Pressure and Marriage

Recently I read this very interesting article on BBC magazine:

China's 'leftover women', unmarried at 27

The story wrote that women above the age of 27 will be labelled as "leftover" in China. In more layman terminology, it is called "nobody wants" or 没人要. The phenomenon is consistent with my observations during my trips in China. I learned over there that people normally marry young, by the age of 25 or even younger. Local customs and practices make it easier for the couples to get married, primarily because the parents will pay for the expenses pertaining to the ceremony, pertaining to the housing and even pertaining to the car. 

One side of the story is that people will then be pressurised to marry early, at the expense of thinking and working thru their relationship and building the foundation of marriage. This is after all not the days of their forefathers where marriages are arranged and fixed. In those cases, it gets easier because the couples knew from the start that they have no choice and hence are most likely determined to make things work. For the couples today, in an environment where decisions were made solely by the couples based on "free love," it gets dangerous for any couple to get married hastily without building the foundation since most of them might just end up marrying in the spur of the moment. 

Pastorally speaking, I observed that this has created a lot of problematic marriages in China, at least for those parts which I visit. I have seen married couples divorcing and having bad relationship with one another. Some are even leaders in their churches. 

Another problem mentioned in the article is not unheard of in Singapore as well. This is an observation quoted in the article:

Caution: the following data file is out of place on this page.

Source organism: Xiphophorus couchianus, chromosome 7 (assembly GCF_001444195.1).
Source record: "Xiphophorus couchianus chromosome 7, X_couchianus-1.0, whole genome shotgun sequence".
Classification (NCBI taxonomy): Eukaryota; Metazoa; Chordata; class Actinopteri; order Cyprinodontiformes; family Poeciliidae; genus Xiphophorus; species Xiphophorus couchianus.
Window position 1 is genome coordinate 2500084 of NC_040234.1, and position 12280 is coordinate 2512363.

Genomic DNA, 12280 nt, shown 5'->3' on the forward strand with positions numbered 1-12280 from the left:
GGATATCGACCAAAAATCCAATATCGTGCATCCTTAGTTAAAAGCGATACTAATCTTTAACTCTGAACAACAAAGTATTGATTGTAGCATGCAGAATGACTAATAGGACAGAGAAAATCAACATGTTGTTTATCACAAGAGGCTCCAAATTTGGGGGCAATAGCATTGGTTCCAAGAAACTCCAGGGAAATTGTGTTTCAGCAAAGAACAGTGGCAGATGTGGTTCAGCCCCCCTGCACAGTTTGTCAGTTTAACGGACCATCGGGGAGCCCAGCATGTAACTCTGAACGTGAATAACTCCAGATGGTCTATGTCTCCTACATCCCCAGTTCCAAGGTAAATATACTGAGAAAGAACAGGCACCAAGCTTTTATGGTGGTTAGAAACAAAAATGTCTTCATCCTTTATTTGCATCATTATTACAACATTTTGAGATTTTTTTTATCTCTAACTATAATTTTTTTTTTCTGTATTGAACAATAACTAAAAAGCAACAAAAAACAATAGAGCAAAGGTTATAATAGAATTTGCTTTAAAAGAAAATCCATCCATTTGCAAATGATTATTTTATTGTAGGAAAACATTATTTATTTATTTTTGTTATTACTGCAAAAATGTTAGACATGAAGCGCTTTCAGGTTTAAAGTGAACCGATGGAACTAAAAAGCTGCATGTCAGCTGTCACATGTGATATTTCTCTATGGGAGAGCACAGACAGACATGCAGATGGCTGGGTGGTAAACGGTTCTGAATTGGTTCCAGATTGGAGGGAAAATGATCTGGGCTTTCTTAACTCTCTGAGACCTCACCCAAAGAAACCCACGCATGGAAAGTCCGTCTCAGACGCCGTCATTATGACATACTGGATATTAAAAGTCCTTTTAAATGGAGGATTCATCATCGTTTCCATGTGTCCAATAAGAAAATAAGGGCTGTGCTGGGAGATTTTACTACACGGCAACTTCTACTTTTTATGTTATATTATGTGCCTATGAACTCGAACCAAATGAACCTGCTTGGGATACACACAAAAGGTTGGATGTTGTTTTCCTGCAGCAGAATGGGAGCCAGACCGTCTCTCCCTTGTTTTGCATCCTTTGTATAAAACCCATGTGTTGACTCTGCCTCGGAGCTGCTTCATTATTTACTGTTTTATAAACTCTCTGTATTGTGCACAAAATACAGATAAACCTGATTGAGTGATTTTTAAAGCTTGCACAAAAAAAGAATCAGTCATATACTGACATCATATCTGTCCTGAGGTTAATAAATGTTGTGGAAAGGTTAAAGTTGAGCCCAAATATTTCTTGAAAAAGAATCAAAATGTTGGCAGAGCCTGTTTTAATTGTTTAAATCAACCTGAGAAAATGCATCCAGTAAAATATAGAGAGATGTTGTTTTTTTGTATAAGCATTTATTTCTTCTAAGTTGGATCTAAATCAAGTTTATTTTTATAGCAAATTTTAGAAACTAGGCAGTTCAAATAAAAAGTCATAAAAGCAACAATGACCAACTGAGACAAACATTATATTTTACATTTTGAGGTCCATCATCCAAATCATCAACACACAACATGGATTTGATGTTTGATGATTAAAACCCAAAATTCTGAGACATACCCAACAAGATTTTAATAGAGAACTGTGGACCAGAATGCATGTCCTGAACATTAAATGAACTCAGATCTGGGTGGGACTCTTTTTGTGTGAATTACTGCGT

It continues: "These girls hope to further their education in order to increase their competitiveness. The tragedy is, they don't realise that as women age, they are worth less and less. So by the time they get their MA or PhD, they are already old - like yellowed pearls."
BBC quoted this from the website of the All-China Federation of Women and as much discriminating as it sounds, it is true that women who are focused on their careers or educations are normally disadvantaged when it comes to finding the right one. Perhaps it is because of their education that they are more careful in choosing the right guy, and perhaps it is because of their education that they turn off the guys. This situation happens in Singapore too, although I must say that Singaporean guys, from my observation, are seldom turned off by women smarter or more educated than them.

There is a dilemma here, I suppose. In the first place, I know that most girls, from my own social circle, want to get married to the right guy. But they sabotaged their own effort with their own actions and caused guys to become disinterested. But on the other hand, I am in favor of girls getting educated so that they are more aware of the tricks and patterns that a guy can come out with in their relationships, thus allowing them to make wiser decisions pertaining to marriage. In the context of parenting, this is important because I think it would be unfair to their future children if they enter into a marriage without wisdom and understanding, as their future children are likely to grow up in a broken environment.

I suppose this is one question that our society will continue to ask and will continue to explore how can we help couples to build healthier families and relationships.


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